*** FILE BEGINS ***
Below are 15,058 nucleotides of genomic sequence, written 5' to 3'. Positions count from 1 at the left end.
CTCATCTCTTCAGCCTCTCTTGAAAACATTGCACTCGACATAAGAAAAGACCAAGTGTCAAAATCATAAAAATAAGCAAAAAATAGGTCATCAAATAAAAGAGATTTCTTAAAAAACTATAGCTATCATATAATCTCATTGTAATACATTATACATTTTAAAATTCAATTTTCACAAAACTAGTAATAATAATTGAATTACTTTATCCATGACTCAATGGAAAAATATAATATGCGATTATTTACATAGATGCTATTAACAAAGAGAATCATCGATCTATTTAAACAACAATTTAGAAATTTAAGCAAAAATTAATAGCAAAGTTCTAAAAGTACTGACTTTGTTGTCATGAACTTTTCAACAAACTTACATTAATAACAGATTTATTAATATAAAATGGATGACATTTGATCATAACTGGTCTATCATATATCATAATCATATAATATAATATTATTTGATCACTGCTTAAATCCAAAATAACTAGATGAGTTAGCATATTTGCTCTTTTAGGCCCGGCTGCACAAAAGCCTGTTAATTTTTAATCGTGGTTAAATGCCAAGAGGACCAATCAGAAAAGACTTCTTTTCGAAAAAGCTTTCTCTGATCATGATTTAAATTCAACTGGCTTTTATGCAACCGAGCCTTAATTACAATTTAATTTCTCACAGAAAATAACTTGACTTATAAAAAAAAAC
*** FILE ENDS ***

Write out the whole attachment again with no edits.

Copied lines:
Below are 15,058 nucleotides of genomic sequence, written 5' to 3'. Positions count from 1 at the left end.
CTCATCTCTTCAGCCTCTCTTGAAAACATTGCACTCGACATAAGAAAAGACCAAGTGTCAAAATCATAAAAATAAGCAAAAAATAGGTCATCAAATAAAAGAGATTTCTTAAAAAACTATAGCTATCATATAATCTCATTGTAATACATTATACATTTTAAAATTCAATTTTCACAAAACTAGTAATAATAATTGAATTACTTTATCCATGACTCAATGGAAAAATATAATATGCGATTATTTACATAGATGCTATTAACAAAGAGAATCATCGATCTATTTAAACAACAATTTAGAAATTTAAGCAAAAATTAATAGCAAAGTTCTAAAAGTACTGACTTTGTTGTCATGAACTTTTCAACAAACTTACATTAATAACAGATTTATTAATATAAAATGGATGACATTTGATCATAACTGGTCTATCATATATCATAATCATATAATATAATATTATTTGATCACTGCTTAAATCCAAAATAACTAGATGAGTTAGCATATTTGCTCTTTTAGGCCCGGCTGCACAAAAGCCTGTTAATTTTTAATCGTGGTTAAATGCCAAGAGGACCAATCAGAAAAGACTTCTTTTCGAAAAAGCTTTCTCTGATCATGATTTAAATTCAACTGGCTTTTATGCAACCGAGCCTTAATTACAATTTAATTTCTCACAGAAAATAACTTGACTTATAAAAAAAAAC